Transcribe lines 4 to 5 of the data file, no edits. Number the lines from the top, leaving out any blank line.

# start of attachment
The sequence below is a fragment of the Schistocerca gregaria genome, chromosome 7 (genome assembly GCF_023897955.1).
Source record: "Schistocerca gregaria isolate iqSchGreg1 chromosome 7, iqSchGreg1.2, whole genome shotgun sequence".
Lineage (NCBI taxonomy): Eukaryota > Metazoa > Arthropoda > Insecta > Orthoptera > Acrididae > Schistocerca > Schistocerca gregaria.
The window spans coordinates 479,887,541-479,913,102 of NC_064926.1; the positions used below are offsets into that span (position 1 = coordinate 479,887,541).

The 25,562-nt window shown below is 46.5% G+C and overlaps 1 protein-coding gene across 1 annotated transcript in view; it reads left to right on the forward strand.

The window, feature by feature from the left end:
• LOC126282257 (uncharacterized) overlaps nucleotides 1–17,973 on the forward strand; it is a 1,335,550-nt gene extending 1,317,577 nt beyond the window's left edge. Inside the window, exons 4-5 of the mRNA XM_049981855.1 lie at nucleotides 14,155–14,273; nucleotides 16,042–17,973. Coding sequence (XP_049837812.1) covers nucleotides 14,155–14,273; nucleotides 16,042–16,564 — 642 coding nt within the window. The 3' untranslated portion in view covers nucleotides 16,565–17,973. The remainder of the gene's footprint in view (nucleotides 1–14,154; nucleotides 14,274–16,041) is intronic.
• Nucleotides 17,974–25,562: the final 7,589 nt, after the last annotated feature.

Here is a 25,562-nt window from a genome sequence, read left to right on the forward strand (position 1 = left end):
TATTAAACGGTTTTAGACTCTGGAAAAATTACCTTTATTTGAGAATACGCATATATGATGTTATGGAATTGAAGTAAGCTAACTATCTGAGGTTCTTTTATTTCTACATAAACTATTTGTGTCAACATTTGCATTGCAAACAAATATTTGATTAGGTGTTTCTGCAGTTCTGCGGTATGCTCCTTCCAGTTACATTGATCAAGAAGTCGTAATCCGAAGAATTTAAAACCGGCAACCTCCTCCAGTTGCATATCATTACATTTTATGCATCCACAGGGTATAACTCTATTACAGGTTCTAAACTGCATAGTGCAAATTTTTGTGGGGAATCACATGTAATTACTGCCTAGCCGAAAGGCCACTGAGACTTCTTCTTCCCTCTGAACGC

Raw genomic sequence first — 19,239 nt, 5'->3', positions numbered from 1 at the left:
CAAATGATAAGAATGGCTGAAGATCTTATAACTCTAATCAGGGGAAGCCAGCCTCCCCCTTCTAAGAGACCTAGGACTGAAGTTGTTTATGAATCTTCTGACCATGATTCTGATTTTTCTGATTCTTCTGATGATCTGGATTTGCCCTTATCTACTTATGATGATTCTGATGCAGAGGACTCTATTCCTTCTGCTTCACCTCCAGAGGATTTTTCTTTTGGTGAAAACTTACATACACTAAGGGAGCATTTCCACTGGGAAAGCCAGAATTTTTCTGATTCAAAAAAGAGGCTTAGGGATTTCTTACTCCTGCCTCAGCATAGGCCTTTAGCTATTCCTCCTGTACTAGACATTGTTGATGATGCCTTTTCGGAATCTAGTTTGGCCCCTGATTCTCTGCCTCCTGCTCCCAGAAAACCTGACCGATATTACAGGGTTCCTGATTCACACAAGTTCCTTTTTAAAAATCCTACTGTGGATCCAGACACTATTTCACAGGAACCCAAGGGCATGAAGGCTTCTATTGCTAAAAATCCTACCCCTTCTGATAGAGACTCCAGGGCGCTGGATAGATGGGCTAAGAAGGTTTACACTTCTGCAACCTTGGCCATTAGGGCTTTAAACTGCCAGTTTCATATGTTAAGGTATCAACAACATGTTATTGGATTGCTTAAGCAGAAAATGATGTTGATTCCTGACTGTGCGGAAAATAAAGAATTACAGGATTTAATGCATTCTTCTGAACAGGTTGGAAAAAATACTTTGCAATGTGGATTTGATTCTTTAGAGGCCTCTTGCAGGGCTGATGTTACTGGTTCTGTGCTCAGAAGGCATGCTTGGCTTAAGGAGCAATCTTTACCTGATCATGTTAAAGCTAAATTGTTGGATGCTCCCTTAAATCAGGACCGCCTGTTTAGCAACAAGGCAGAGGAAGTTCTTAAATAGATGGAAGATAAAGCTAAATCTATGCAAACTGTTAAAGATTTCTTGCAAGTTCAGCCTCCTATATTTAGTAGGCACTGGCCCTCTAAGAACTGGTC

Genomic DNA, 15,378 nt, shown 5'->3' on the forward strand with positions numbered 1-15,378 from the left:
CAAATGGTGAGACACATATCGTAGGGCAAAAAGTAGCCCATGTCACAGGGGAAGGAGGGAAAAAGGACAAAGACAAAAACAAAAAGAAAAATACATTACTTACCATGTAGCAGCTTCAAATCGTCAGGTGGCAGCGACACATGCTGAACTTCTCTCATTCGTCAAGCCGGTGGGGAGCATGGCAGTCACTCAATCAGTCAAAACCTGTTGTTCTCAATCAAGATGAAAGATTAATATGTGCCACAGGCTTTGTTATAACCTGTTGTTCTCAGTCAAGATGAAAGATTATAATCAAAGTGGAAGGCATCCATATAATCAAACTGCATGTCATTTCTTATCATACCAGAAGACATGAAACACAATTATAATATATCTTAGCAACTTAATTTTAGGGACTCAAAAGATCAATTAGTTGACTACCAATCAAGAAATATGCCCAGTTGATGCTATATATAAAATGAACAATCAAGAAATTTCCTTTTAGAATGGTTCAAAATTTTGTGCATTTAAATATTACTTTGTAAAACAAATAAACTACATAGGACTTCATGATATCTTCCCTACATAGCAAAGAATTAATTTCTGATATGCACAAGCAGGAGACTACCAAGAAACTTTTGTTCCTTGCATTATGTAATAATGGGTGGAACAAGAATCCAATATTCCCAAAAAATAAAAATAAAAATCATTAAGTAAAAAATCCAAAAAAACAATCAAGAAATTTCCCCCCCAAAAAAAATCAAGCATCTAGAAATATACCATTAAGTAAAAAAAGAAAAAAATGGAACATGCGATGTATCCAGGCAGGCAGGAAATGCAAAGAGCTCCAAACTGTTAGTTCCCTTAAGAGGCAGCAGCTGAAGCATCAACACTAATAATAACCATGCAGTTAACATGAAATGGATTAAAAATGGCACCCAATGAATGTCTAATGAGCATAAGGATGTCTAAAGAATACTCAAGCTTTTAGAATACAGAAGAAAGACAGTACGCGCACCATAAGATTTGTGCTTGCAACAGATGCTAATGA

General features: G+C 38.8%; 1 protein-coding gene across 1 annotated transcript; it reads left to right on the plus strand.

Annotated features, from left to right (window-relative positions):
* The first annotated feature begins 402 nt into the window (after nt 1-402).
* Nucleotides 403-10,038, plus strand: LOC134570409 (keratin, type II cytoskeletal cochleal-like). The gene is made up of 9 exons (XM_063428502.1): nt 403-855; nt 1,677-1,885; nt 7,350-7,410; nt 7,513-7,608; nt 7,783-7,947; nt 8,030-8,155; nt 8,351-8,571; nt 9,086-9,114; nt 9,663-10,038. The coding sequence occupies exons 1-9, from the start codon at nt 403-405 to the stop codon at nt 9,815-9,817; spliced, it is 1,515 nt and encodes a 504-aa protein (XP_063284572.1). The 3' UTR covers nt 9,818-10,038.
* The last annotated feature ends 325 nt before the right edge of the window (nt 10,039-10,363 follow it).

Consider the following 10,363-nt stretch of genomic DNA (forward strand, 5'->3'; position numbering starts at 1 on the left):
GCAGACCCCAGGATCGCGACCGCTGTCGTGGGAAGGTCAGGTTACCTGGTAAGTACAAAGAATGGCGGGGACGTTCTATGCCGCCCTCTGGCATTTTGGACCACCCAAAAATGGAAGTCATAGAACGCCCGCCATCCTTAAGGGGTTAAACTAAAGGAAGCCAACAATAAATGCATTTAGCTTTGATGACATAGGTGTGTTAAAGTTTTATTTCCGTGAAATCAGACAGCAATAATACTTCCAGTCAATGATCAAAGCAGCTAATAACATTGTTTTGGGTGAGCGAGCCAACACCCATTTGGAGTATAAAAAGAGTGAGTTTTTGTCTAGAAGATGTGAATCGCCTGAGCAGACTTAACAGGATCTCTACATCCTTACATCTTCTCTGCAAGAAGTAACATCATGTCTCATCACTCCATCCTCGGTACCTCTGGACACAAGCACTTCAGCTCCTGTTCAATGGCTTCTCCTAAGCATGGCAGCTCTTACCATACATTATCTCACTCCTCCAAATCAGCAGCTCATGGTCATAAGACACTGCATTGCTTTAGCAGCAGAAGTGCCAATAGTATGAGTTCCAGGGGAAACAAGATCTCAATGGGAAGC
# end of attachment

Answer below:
The window spans coordinates 479,887,541-479,913,102 of NC_064926.1; the positions used below are offsets into that span (position 1 = coordinate 479,887,541).

The 25,562-nt window shown below is 46.5% G+C and overlaps 1 protein-coding gene across 1 annotated transcript in view; it reads left to right on the forward strand.